The collection at the Cockayne Farmstead is eclectic, to say the least. Ranging in age from Adena arrowheads to a 2001 calendar, it is difficult to characterize the nature of the home’s archival holdings. However, amidst a plethora of nineteenth century correspondence, books, and printed ephemera, one item stands out as being particularly special. Within the collection is a Bible printed in 1775 on the Cambridge University Press in England, complete with a hurriedly scrawled listing of family birth and death dates on the back of the title page. This brief listing demonstrates how books were used for purposes far more diverse than simply reading. How a family chose to use a Bible provides unique insight into understanding the inner lives of the men, women, and children who used it.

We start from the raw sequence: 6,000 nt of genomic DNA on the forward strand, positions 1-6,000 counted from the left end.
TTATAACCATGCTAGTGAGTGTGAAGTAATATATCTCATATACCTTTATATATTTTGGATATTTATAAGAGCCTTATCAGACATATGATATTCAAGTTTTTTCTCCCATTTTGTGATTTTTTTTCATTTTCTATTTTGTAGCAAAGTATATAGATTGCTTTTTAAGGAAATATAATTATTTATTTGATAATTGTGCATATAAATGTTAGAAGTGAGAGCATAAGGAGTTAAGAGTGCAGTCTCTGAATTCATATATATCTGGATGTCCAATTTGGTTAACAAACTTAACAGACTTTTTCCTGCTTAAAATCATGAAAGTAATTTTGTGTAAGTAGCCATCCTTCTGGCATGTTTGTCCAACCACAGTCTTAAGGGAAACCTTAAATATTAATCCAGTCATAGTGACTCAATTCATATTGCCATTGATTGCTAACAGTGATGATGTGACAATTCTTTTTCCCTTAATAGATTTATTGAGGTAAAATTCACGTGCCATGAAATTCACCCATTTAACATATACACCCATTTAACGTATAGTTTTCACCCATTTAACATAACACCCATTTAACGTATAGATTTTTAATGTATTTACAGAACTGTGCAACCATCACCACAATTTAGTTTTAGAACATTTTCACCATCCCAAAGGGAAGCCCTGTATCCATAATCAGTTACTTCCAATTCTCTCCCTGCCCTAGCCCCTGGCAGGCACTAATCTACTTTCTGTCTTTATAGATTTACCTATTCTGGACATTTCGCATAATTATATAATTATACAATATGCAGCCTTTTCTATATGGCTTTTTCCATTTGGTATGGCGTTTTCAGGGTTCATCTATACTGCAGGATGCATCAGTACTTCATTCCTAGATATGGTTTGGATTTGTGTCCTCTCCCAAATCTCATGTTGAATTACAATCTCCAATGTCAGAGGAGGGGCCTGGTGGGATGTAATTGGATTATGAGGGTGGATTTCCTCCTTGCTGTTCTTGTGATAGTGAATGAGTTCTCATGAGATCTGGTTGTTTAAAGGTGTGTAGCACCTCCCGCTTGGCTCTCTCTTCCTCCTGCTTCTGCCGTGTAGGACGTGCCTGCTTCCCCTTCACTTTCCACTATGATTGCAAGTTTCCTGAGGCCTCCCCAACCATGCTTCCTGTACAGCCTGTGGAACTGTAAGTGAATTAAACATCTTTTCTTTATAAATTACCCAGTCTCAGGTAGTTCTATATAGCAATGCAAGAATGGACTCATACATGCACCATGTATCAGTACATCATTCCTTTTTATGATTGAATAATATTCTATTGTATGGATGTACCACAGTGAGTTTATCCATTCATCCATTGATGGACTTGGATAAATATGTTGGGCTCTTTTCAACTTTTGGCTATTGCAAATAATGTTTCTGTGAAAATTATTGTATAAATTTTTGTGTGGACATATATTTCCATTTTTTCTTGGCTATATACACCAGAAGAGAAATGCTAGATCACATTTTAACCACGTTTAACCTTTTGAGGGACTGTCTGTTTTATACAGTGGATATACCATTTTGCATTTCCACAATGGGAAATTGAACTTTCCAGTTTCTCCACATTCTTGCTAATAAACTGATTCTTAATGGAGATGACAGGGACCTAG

James, Elizabeth. “Heritage and Identity: The Cockayne Family Bible.” The Upper Ohio Valley Historical Review, Wheeling, WV, Spring 2016.